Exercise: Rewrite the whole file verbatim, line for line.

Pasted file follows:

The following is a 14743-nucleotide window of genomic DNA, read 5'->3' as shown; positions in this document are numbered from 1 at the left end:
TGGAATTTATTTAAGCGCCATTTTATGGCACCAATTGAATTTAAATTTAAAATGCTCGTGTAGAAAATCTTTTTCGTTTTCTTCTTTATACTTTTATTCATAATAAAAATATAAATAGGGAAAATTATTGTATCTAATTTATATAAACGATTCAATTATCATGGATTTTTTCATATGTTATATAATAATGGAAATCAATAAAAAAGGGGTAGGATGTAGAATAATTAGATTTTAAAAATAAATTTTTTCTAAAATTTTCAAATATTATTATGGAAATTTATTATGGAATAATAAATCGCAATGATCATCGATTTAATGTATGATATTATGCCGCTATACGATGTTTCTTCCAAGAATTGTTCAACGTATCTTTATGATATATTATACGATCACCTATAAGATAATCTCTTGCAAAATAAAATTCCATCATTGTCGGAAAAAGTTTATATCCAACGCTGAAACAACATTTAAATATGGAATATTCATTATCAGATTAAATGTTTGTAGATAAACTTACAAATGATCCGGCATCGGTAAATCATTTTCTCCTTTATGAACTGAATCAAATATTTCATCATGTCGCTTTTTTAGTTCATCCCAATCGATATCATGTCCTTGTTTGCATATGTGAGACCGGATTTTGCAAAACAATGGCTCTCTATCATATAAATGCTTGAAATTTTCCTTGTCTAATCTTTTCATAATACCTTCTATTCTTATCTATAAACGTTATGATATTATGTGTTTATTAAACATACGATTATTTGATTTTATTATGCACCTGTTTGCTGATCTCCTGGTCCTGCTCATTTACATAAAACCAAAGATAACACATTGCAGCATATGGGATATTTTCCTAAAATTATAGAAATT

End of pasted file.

The following is a 14743-nucleotide window of genomic DNA, read 5'->3' as shown; positions in this document are numbered from 1 at the left end:
TGGAATTTATTTAAGCGCCATTTTATGGCACCAATTGAATTTAAATTTAAAATGCTCGTGTAGAAAATCTTTTTCGTTTTCTTCTTTATACTTTTATTCATAATAAAAATATAAATAGGGAAAATTATTGTATCTAATTTATATAAACGATTCAATTATCATGGATTTTTTCATATGTTATATAATAATGGAAATCAATAAAAAAGGGGTAGGATGTAGAATAATTAGATTTTAAAAATAAATTTTTTCTAAAATTTTCAAATATTATTATGGAAATTTATTATGGAATAATAAATCGCAATGATCATCGATTTAATGTATGATATTATGCCGCTATACGATGTTTCTTCCAAGAATTGTTCAACGTATCTTTATGATATATTATACGATCACCTATAAGATAATCTCTTGCAAAATAAAATTCCATCATTGTCGGAAAAAGTTTATATCCAACGCTGAAACAACATTTAAATATGGAATATTCATTATCAGATTAAATGTTTGTAGATAAACTTACAAATGATCCGGCATCGGTAAATCATTTTCTCCTTTATGAACTGAATCAAATATTTCATCATGTCGCTTTTTTAGTTCATCCCAATCGATATCATGTCCTTGTTTGCATATGTGAGACCGGATTTTGCAAAACAATGGCTCTCTATCATATAAATGCTTGAAATTTTCCTTGTCTAATCTTTTCATAATACCTTCTATTCTTATCTATAAACGTTATGATATTATGTGTTTATTAAACATACGATTATTTGATTTTATTATGCACCTGTTTGCTGATCTCCTGGTCCTGCTCATTTACATAAAACCAAAGATAACACATTGCAGCATATGGGATATTTTCCTAAAATTATAGAAATT